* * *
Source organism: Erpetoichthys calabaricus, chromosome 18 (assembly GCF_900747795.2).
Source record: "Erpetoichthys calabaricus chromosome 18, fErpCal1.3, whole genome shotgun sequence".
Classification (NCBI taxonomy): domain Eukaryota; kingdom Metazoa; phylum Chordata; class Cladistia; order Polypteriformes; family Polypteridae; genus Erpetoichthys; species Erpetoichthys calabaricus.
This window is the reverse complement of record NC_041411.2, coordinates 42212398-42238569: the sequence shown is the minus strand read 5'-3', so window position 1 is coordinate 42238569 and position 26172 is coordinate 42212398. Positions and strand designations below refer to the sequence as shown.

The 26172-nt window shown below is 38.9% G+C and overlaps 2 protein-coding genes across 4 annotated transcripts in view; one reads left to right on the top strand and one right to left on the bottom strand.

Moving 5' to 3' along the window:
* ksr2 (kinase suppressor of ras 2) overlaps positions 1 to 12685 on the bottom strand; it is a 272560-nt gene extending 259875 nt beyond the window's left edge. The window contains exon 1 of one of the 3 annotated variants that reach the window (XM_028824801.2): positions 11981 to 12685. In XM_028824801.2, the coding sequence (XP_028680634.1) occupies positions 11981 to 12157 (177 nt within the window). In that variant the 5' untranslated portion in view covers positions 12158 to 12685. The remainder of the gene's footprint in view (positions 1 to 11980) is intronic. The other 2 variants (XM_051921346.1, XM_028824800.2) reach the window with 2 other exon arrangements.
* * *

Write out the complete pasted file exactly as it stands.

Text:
Source organism: Erpetoichthys calabaricus, chromosome 18 (assembly GCF_900747795.2).
Source record: "Erpetoichthys calabaricus chromosome 18, fErpCal1.3, whole genome shotgun sequence".
Classification (NCBI taxonomy): domain Eukaryota; kingdom Metazoa; phylum Chordata; class Cladistia; order Polypteriformes; family Polypteridae; genus Erpetoichthys; species Erpetoichthys calabaricus.
This window is the reverse complement of record NC_041411.2, coordinates 42212398-42238569: the sequence shown is the minus strand read 5'-3', so window position 1 is coordinate 42238569 and position 26172 is coordinate 42212398. Positions and strand designations below refer to the sequence as shown.

The 26172-nt window shown below is 38.9% G+C and overlaps 2 protein-coding genes across 4 annotated transcripts in view; one reads left to right on the top strand and one right to left on the bottom strand.

Moving 5' to 3' along the window:
* ksr2 (kinase suppressor of ras 2) overlaps positions 1 to 12685 on the bottom strand; it is a 272560-nt gene extending 259875 nt beyond the window's left edge. The window contains exon 1 of one of the 3 annotated variants that reach the window (XM_028824801.2): positions 11981 to 12685. In XM_028824801.2, the coding sequence (XP_028680634.1) occupies positions 11981 to 12157 (177 nt within the window). In that variant the 5' untranslated portion in view covers positions 12158 to 12685. The remainder of the gene's footprint in view (positions 1 to 11980) is intronic. The other 2 variants (XM_051921346.1, XM_028824800.2) reach the window with 2 other exon arrangements.